Extent of resection in patients with glioblastoma: Limiting factors, Perception of resectability, and effect on survival
Departments of Neurosurgery and. Journal of Neurosurgery
(Impact Factor: 3.74).
09/2012; 117(5). DOI: 10.3171/2012.8.JNS12234
The extent of resection (EOR) is a known prognostic factor in patients with glioblastoma. However, gross-total resection (GTR) is not always achieved. Understanding the factors that prevent GTR is helpful in surgical planning and when counseling patients. The goal of this study was to identify demographic, tumor-related, and technical factors that influence EOR and to define the relationship between the surgeon's impression of EOR and radiographically determined EOR.
The authors performed a retrospective review of the electronic medical records to identify all patients who underwent craniotomy for glioblastoma resection between 2006 and 2009 and who had both preoperative and postoperative MRI studies. Forty-six patients were identified and were included in the study. Image analysis software (FIJI) was used to perform volumetric analysis of tumor size and EOR based on preoperative and postoperative MRI. Using multivariate analysis, the authors assessed factors associated with EOR and residual tumor volume. Perception of resectability was described using bivariate statistics, and survival was described using the log-rank test and Kaplan-Meier curves.
The EOR was less for tumors in eloquent areas (p = 0.014) and those touching ventricles (p = 0.031). Left parietal tumors had significantly greater residual volume (p = 0.042). The average EOR was 91.0% in this series. There was MRI-demonstrable residual tumor in 69.6% of cases (16 of 23) in which GTR was perceived by the surgeon. Expert reviewers agreed that GTR could be safely achieved in 37.0% of patients (17 of 46) in this series. Among patients with safely resectable tumors, radiographically complete resection was achieved in 23.5% of patients (4 of 17). An EOR greater than 90% was associated with a significantly greater 1-year survival (76.5%) than an EOR less than 90% (p = 0.005).
The authors' findings confirm that tumor location affects EOR and suggest that EOR may also be influenced by the surgeon's ability to judge the presence of residual tumor during surgery. The surgeon's ability to judge completeness of resection during surgery is commonly inaccurate. The authors' study confirms the impact of EOR on 1-year survival.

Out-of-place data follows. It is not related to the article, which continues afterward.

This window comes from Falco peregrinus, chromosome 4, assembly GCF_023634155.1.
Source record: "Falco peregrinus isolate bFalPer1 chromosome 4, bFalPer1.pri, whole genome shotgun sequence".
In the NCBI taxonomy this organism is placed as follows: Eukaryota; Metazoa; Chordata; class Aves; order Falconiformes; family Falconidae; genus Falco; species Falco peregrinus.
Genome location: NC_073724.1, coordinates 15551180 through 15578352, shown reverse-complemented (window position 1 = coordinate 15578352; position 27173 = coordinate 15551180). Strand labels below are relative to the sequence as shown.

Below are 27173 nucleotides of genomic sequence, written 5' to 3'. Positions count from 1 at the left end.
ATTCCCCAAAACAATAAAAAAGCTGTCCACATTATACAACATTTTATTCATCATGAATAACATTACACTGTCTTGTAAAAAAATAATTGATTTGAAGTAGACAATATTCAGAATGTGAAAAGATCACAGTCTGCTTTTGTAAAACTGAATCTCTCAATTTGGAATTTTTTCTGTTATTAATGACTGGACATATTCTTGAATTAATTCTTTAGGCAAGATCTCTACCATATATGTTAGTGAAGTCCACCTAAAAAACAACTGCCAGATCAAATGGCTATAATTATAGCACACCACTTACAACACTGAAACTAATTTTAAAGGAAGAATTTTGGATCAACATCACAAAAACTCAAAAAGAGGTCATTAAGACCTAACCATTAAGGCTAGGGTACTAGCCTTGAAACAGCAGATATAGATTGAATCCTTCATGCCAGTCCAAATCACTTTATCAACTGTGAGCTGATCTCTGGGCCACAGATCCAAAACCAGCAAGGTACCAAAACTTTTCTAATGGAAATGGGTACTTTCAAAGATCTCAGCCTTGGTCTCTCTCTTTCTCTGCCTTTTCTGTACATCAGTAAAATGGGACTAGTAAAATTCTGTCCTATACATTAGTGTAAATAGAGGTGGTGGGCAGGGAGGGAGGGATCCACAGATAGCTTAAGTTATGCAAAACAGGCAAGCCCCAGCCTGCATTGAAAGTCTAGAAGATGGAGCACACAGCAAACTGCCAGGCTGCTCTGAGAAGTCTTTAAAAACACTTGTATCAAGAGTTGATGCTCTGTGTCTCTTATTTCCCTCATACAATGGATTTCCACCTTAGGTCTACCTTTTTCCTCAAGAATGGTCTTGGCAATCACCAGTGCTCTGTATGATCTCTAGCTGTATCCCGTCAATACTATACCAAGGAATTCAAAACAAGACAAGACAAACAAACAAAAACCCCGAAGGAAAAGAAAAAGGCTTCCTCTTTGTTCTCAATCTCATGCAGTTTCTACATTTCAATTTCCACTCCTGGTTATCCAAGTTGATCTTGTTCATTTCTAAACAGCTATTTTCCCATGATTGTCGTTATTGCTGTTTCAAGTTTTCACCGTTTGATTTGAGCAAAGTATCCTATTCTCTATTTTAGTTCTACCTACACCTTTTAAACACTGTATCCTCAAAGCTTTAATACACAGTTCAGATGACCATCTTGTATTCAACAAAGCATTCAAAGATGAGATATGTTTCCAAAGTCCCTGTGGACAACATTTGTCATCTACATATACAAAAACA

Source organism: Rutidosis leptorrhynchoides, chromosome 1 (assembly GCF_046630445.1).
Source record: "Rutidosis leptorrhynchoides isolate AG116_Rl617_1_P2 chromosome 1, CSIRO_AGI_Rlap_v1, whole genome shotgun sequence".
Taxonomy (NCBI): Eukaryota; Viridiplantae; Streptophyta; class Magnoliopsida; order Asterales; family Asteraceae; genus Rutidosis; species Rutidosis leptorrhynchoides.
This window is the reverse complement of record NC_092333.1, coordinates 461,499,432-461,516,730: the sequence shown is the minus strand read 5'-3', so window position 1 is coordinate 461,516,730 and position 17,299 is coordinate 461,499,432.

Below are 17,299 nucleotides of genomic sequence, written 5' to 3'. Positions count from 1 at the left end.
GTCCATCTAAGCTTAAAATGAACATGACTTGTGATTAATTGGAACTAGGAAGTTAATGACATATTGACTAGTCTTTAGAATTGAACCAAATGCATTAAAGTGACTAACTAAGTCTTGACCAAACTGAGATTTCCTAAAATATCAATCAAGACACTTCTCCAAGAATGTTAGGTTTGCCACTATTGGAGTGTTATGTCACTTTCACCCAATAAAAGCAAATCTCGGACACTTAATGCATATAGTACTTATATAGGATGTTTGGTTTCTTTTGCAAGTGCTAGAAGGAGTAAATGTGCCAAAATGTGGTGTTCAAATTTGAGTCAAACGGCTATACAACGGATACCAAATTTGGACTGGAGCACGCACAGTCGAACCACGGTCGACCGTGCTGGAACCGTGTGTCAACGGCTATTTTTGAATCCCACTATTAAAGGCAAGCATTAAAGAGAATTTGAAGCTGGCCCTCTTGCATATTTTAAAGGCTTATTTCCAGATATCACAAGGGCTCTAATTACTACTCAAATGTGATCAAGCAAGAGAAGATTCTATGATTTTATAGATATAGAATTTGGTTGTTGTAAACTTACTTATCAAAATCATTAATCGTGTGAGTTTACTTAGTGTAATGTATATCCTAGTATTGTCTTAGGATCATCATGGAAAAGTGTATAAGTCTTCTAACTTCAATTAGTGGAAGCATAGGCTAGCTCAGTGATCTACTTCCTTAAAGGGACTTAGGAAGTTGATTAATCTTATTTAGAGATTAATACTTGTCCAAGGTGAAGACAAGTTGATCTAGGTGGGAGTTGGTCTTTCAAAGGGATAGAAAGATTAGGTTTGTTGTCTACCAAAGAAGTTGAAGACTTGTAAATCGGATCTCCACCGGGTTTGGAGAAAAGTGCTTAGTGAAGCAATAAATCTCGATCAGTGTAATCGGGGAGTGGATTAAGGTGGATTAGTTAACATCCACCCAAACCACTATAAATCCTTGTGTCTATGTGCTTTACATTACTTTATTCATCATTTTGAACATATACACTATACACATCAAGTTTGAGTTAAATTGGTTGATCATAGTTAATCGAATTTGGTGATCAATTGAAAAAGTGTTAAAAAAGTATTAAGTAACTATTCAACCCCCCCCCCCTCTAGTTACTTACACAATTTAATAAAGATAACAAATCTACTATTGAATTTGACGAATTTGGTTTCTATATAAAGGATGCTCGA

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ABSTRACT: Forty patients with previously untreated intracranial glial neoplasms underwent stereotaxic serial biopsies assisted by computerized tomography (CT) and magnetic resonance imaging (MRI). Tumor volumes defined by computer reconstruction of contrast enhancement and low-attenuation boundaries on CT and T1 and T2 prolongation on MRI revealed that tumor volumes defined by T2-weighted MRI scans were larger than those defined by low-attenuation or contrast enhancement on CT scans. Histological analysis of 195 biopsy specimens obtained from various locations within the volumes defined by CT and MRI revealed that: contrast enhancement most often corresponded to tumor tissue without intervening parenchyma; hypodensity corresponded to parenchyma infiltrated by isolated tumor cells or in some instances to tumor tissue in low-grade gliomas or to simple edema; and isolated tumor cell infiltration extended at least as far as T2 prolongation on magnetic resonance images. This information may be useful in planning surgical procedures and radiation therapy in patients with intracranial glial neoplasms.
Journal of Neurosurgery 07/1987; 66(6):865-74. DOI:10.3171/jns.1987.66.6.0865 · 3.74 Impact Factor
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In glioma surgery, the extent of resection (EOR) is one important predictor of progression-free survival. In 2006, fluorescence-guided surgery using 5-aminolevulinic acid (5-ALA) was shown to improve the EOR in malignant gliomas. However, the use of 5-ALA is complex and causes certain side effects. Sodium fluorescein (FL) is a fluorescent dye that is used for angiography in ophthalmic surgery. FL accumulates in areas of the disturbed blood-brain barrier and can be visualized under a 560-nm wavelength fluorescent light source (YELLOW 560 nm, Carl Zeiss Meditec, Oberkochen, Germany). Here, we present the first experiences with low-dose FL and YELLOW 560 nm in 35 patients with malignant brain tumors.